We see the destruction that the Earth can unleash in the news on a regular basis. Here you can learn about hurricanes, tornadoes, earthquakes and other forces of nature.
Topics to Explore:
Scientists across the globe attempt to forecast upcoming hurricane seasons in the Atlantic. But how — and are they right?
By John Donovan
Volcanic eruptions are loud. Very loud. But nobody's ever been able to capture the roar of the thunder they create. Until now.
By Mark Mancini
The danger to the iconic statues is now greater than ever due to erosion and higher-energy wave action caused by climate change.
By Amanda Onion
Red snow? Yes. It totally exists. And while it might look cool, it's not exactly what you want to see from Mother Nature.
By Mark Mancini
California cannabis farmers could lose everything in the wildfires.
New research digs into historic volcano fatalities to explore how, where and whom a volcano is most likely to kill.
Words matter when talking about those seeking shelter from the storm. What's the difference between hurricane evacuees and refugees?
'You really can't describe to anybody what it's like to sit through a hurricane,' says Ruth Clark, who lived through Hurricanes Camille and Katrina.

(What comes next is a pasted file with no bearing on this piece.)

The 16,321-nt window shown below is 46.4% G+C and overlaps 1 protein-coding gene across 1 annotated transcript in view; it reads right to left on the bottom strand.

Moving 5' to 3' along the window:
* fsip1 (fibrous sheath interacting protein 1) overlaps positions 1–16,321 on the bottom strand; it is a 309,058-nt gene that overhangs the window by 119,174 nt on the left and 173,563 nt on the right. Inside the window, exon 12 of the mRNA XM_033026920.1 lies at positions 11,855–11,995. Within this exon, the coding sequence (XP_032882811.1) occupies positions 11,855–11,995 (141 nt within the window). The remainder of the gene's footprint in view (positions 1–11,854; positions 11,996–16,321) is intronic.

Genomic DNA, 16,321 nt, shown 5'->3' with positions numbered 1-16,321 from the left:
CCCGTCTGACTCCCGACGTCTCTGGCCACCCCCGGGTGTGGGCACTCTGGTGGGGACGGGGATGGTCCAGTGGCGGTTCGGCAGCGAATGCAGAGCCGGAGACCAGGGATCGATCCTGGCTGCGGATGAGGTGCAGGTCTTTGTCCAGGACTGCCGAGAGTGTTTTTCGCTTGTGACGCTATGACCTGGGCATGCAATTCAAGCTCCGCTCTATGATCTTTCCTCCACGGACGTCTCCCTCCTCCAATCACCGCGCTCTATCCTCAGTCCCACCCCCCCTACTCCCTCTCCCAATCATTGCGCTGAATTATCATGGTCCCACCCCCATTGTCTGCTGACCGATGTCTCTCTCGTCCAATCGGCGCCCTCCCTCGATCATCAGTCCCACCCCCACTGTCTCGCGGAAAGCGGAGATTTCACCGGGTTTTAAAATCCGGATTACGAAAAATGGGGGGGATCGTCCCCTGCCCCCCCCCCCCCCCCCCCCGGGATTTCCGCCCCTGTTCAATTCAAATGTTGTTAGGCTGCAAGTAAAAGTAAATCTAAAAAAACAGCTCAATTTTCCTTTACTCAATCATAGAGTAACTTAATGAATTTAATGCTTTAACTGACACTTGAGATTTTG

By Dave Roos
The four seasons experienced by Earth's midlatitude regions are being gradually altered by global warming — but a climate expert says they won't completely go away.
A new model describes in more detail how the Chicxulub asteroid affected our planet, from dropping temperatures to pausing photosynthesis, with soot playing an integral part.
Very specific atmospheric conditions and just the right perspective are necessary to see the phenomenon.
Polar temperatures are changing more rapidly than equatorial ones, making the jet stream slower and wider, and extreme events longer-lasting.
Explosive solar events are bad news for Earth, so it's good to keep an eye on space weather. Newly discovered "Rossby-like" waves could help them out with that big job.
We've all seen shots of meteorologists fighting gale-force winds to report on storms. So just how high can the winds get before the reporters are knocked off their feet?
Earth's atmosphere used to be full of toxic hydrogen, but a brief period of methane smog cleared the way for valuable oxygen to set up shop.
The atmosphere protects those of us here on land from cosmic radiation. So what about those who spend time above the clouds?
Researchers from Montreal's Concordia University have figured out why the air inside a tornado vortex is cooler and less dense than the surrounding air.
What happens when two unpredictable storms show up to dance? And what about when one finally heads out to sea — then abruptly turns inland again for a one-two punch?